• This, like the other commands listed here, displays installed arch packages. Unlike the other ones this also displays the short description so you can see what that package does without having to go to google. It also shows the largest packages on top. You can optionally pipe this through head to display an arbitrary number of the largest packages installed (e.g. ... | head -30 # for the largest 30 packages installed) Show Sample Output

    pacman -Qi | grep 'Name\|Size\|Description' | cut -d: -f2 | paste - - - | awk -F'\t' '{ print $2, "\t", $1, "\t", $3 }' | sort -rn
    GetterNoCheddar · 2012-11-20 03:40:55 2

What's this? is the place to record those command-line gems that you return to again and again. That way others can gain from your CLI wisdom and you from theirs too. All commands can be commented on, discussed and voted up or down.

Share Your Commands

Check These Out

See system users

Tell Analytics to fuck itself.
See if you are unclear about the Google Analytics cookie system. If Firefox is your daily browser, be a good Orwellian and run this command regularly. If you see, 'SQL error near line 1: database is locked', close Firefox and run again.

drop first column of output by piping to this

Install pip with Proxy
Installs pip packages defining a proxy

Rename files in batch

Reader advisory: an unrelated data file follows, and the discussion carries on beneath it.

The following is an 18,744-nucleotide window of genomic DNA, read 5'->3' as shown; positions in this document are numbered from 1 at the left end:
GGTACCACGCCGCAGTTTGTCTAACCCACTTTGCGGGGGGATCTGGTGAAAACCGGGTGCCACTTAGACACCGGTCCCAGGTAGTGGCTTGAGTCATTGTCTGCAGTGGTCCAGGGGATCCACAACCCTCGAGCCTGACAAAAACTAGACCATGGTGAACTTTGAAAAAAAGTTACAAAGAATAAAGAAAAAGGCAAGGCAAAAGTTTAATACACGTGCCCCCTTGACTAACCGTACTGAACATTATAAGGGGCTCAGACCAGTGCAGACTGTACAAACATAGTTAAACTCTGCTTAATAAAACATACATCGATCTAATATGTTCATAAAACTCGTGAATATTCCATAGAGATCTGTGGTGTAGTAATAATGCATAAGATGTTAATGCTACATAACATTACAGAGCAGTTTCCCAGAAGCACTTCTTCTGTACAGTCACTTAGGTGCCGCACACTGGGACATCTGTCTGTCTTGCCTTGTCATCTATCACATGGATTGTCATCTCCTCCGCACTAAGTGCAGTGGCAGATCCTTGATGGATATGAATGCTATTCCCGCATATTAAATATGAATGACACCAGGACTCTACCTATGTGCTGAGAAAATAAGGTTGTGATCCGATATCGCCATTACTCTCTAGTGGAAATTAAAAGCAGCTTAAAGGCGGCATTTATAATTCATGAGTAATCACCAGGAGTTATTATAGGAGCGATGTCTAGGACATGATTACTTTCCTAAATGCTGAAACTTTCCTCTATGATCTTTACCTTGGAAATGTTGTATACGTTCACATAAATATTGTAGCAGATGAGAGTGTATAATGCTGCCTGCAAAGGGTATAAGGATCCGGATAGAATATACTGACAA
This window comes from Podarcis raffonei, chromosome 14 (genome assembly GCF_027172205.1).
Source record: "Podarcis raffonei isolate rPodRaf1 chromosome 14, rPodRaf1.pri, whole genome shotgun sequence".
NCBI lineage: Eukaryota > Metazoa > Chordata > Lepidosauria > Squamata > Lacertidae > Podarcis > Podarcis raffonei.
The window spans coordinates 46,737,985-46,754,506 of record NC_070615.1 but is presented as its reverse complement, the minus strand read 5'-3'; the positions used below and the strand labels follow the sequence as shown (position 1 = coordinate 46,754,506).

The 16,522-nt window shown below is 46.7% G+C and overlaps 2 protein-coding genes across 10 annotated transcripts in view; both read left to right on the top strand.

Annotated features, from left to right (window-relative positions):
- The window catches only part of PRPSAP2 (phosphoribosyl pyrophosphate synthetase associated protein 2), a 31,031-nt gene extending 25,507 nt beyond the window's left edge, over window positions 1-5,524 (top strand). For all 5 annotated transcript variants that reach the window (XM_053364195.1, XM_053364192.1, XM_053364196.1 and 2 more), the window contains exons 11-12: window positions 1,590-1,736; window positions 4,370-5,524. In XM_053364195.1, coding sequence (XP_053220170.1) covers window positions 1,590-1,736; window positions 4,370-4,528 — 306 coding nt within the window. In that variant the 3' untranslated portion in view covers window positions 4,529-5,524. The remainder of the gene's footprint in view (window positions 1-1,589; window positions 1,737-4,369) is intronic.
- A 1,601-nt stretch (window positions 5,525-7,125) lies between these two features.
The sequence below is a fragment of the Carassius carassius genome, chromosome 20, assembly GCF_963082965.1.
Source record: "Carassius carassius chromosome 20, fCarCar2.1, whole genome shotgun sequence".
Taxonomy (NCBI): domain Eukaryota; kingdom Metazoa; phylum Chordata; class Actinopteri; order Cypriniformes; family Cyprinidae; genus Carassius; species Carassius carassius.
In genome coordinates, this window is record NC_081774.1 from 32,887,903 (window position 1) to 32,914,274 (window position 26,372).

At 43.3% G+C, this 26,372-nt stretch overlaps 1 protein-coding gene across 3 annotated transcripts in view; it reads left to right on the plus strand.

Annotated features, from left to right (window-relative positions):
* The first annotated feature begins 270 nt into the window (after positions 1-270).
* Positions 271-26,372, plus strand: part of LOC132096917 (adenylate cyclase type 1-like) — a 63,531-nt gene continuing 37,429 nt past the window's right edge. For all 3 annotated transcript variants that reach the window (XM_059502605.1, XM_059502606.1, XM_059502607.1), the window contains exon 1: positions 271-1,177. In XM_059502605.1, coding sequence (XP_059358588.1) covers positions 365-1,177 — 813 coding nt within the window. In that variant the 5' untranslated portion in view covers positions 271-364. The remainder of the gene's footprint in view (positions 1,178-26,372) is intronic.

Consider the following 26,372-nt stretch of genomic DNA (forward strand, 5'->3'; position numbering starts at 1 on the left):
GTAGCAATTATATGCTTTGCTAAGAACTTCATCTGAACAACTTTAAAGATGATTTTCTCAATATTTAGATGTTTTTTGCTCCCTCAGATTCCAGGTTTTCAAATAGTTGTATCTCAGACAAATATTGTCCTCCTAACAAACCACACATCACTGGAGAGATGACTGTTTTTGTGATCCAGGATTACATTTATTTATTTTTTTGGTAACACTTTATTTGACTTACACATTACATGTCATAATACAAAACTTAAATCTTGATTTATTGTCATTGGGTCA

Numeric zero padding file rename
rename file name with fixed length nomeric format pattern

Rot13 using the tr command
rot13 maps (A..MN..Z) to ( and so does this alias.

exim statistics about mails from queue
statistics are sorted based on number of recipients.

Setting reserved blocks percentage to 1%
According to tune2fs manual, reserved blocks are designed to keep your system from failing when you run out of space. Its reserves space for privileged processes such as daemons (like syslogd, for ex.) and other root level processes; also the reserved space can prevent the filesystem from fragmenting as it fills up. By default this is 5% regardless of the size of the partition.

Wait for file to stop changing
This loop will finish if a file hasn't changed in the last 10 seconds. . It checks the file's modification timestamp against the clock. If 10 seconds have elapsed without any change to the file, then the loop ends. . This script will give a false positive if there's a 10 second delay between updates, e.g. due to network congestion . How does it work? 'date +%s' gives the current time in seconds 'stat -c %Y' gives the file's last modification time in seconds '$(( ))' is bash's way of doing maths '[ X -lt 10 ]' tests the result is Less Than 10 otherwise sleep for 1 second and repeat . Note: Clever as this script is, inotify is smarter.

Stay in the loop…

Follow the Tweets.

Every new command is wrapped in a tweet and posted to Twitter. Following the stream is a great way of staying abreast of the latest commands. For the more discerning, there are Twitter accounts for commands that get a minimum of 3 and 10 votes - that way only the great commands get tweeted.


Subscribe to the feeds.

Use your favourite RSS aggregator to stay in touch with the latest commands. There are feeds mirroring the 3 Twitter streams as well as for virtually every other subset (users, tags, functions,…):

Subscribe to the feed for: